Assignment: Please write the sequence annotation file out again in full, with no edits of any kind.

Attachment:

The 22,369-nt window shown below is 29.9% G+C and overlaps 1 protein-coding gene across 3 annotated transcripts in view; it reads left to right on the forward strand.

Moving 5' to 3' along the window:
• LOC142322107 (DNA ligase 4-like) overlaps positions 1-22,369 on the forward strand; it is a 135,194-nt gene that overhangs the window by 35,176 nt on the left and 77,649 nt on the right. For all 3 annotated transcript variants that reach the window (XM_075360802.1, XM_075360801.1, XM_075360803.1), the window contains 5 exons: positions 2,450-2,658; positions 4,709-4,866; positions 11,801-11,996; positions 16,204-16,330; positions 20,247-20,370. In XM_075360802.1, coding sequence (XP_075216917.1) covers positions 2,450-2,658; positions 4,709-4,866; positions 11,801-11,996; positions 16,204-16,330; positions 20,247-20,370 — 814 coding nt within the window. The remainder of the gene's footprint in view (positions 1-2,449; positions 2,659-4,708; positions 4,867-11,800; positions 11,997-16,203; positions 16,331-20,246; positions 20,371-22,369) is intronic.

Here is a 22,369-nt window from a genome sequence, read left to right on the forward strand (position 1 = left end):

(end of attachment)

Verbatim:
The 22,369-nt window shown below is 29.9% G+C and overlaps 1 protein-coding gene across 3 annotated transcripts in view; it reads left to right on the forward strand.

Moving 5' to 3' along the window:
• LOC142322107 (DNA ligase 4-like) overlaps positions 1-22,369 on the forward strand; it is a 135,194-nt gene that overhangs the window by 35,176 nt on the left and 77,649 nt on the right. For all 3 annotated transcript variants that reach the window (XM_075360802.1, XM_075360801.1, XM_075360803.1), the window contains 5 exons: positions 2,450-2,658; positions 4,709-4,866; positions 11,801-11,996; positions 16,204-16,330; positions 20,247-20,370. In XM_075360802.1, coding sequence (XP_075216917.1) covers positions 2,450-2,658; positions 4,709-4,866; positions 11,801-11,996; positions 16,204-16,330; positions 20,247-20,370 — 814 coding nt within the window. The remainder of the gene's footprint in view (positions 1-2,449; positions 2,659-4,708; positions 4,867-11,800; positions 11,997-16,203; positions 16,331-20,246; positions 20,371-22,369) is intronic.

Here is a 22,369-nt window from a genome sequence, read left to right on the forward strand (position 1 = left end):